Could the protestors in Mombasa be gullible participants in a larger battle between entrenched business interests for private control of cargo storage facilities?

History is replete with examples of struggles over the location, and therefore the control of commerce and collection of rent for port storage all over the world. With the expansion of its capacity in recent years the Port of Mombasa has become increasingly important to powerful economic players with control over land, and with influence over the country’s politics. In fact, the nexus between political influence, land ownership and port business became clearer when services at the port almost ground to a halt in 2008 following the post-election violence that broke out that year.

Business interests

Due to lack of container storage space, ships were forced to queue out at sea for indefinite periods of time while importers paid high ship delay surcharges. In fact, matters got so bad – cargo entering Mombasa could take up to 10 days to clear – that the then Managing Director, Abdallah Mwaruwa, was sacked two years into his appointment. It was in this context that a group of private investors proposed to the Kenya Ports Authority (KPA) that they provide storage units in order to ease the burden on the container terminal. Soon thereafter, Container Freight Stations (CFSs) – managed privately but licensed as sites for customs clearance by the Kenya Revenue Authority (KRA) – rapidly spread in and around Mombasa.

There are now more than 20 CFSs scattered throughout the town around which operates a ring of local powerbrokers and owners of extensive and commercially viable pieces of land in and around Mombasa. The CFSs have persisted and multiplied with the expansion of the port itself but ironically, they are threatened by the expansion in port infrastructure, in particular the SGR and its inland dry ports.

The nexus between political influence, land ownership and port business became clearer when services at the port almost ground to a halt in 2008 following the post-election violence that broke out that year.

From their inception, CFSs have been a source of aggravation for importers, shipping lines and the residents of Mombasa. The decentralisation of customs clearance to these facilities has caused problems of oversight, with accusations of corruption, including malpractice and smuggling. Many CFSs are also known for their incompetence, mishandling of cargo, overloading and fraudulent documentation. Containers have been damaged and cargo has disappeared. Clearing is deliberately delayed in order to extract higher fees from importers, which increases consumer prices.

Since 2012, powerful players, including major shipping lines and the governments of Uganda and Rwanda, have successfully lobbied to circumvent the facilities altogether, removing themselves from the CFS conversation long before the SGR was launched. In this way, some goods bound for Uganda are cheaper than those destined for Kenya. Less powerful importers have continued to operate at the mercy of CFSs whose owners have accrued greater profits, even as the cost of clearing cargo at the port has increased.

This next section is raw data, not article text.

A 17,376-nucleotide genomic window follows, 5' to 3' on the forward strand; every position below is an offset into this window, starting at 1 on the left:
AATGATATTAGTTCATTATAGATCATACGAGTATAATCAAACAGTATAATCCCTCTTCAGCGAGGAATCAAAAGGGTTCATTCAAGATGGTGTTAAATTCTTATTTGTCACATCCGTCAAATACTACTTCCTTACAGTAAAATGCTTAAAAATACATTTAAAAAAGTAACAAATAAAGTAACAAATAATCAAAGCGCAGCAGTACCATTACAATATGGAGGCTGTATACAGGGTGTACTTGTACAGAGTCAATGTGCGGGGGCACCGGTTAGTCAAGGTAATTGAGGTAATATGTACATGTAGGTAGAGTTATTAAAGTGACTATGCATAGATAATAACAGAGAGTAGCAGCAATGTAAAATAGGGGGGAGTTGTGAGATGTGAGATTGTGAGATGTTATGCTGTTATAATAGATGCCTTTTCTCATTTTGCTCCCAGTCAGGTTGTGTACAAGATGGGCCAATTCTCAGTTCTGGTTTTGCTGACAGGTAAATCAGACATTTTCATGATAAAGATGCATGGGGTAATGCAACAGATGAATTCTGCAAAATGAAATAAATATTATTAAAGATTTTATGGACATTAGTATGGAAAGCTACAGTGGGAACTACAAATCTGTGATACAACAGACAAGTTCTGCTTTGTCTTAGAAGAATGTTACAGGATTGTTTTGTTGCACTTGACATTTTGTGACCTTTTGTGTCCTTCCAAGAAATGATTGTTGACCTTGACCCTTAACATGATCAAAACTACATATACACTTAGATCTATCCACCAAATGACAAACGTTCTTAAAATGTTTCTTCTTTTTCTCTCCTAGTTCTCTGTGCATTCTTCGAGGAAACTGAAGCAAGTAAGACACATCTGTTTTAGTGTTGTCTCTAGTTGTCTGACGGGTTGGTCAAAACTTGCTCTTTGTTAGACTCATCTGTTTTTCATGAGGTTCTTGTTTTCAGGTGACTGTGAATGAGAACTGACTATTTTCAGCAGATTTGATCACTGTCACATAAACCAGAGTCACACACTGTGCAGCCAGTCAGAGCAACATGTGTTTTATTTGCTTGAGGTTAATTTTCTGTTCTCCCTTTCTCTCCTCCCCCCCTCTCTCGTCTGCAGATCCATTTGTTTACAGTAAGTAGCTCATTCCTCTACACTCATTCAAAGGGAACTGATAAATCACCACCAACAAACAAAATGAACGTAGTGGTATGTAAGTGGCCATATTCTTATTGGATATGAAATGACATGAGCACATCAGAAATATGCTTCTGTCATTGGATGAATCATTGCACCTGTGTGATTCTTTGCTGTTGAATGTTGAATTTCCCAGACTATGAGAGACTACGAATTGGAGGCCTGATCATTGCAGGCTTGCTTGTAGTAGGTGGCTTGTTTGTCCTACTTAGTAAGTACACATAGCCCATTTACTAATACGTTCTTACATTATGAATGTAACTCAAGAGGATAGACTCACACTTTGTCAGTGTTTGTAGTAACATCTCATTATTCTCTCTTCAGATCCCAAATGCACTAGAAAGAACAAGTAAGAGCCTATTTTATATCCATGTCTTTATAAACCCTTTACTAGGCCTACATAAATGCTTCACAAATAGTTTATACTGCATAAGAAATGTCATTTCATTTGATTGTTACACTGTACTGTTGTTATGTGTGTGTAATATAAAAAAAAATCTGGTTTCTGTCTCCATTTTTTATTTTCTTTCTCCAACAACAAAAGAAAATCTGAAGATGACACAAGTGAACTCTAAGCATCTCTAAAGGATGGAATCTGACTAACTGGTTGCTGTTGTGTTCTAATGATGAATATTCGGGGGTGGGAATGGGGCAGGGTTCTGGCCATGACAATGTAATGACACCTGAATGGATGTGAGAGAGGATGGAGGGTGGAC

For Mombasa residents, CFSs have increased congestion, as cargo is moved around twice – from the port to the CFS, and then again out of the CFS to final destinations – worsening traffic, causing accidents and damaging roads.

Joining the handshake system

The threat that the SGR and its inland container depots posed to the CFSs in Mombasa was clear even before the SGR began its operations. The tussle between Uhuru Kenyatta and Hassan Joho between 2013 and 2017, while touching on various issues around the fate of devolution, was, in reality, deeply personal. To transfer cargo handling to Nairobi, and then to Naivasha, is to not only transfer the problems that CFSs have caused in Mombasa to other towns, but it is also to provide ample business opportunities to other large landowners there – members of families such as the Kenyattas – moving it away from the hands of families such as the Johos. This was a major contribution to Joho’s opposition to Jubilee before the 2018 handshake.

Amid claims that the SGR is threatening the Coast economy, companies associated with Hassan Joho and Mohammed Jaffer – both key financiers of Raila Odinga’s campaign for the presidency since at least 2007– are reported to have acquired lucrative deals with the SGR and the ICD in Nairobi under unclear circumstances; if you can’t beat the system, do business with it!

The tussle between Uhuru Kenyatta and Hassan Joho, while touching on various issues around the fate of devolution, was, in reality, deeply personal.

In sum, if the protests against the directive to transport all cargo on the SGR are successful (an unlikely outcome), this will result in the protection of businesses that have long enjoyed near-monopoly advantages at the expense of the wider public interest in Mombasa.

On the other hand, the state is likely to respond – as it did – with more violence, as such protests threaten entrenched business interests with influence on public policy that are located away from the Coast.

My argument is that the “protection” of CFS businesses in Mombasa from the noose of the SGR will not go a long way in fixing the economic problems afflicting the county in particular, and the Coast region in general.

Someone should impress it upon the protestors that scraps from a broken system benefitting the elite few will not end the region’s long-felt sense of exclusion.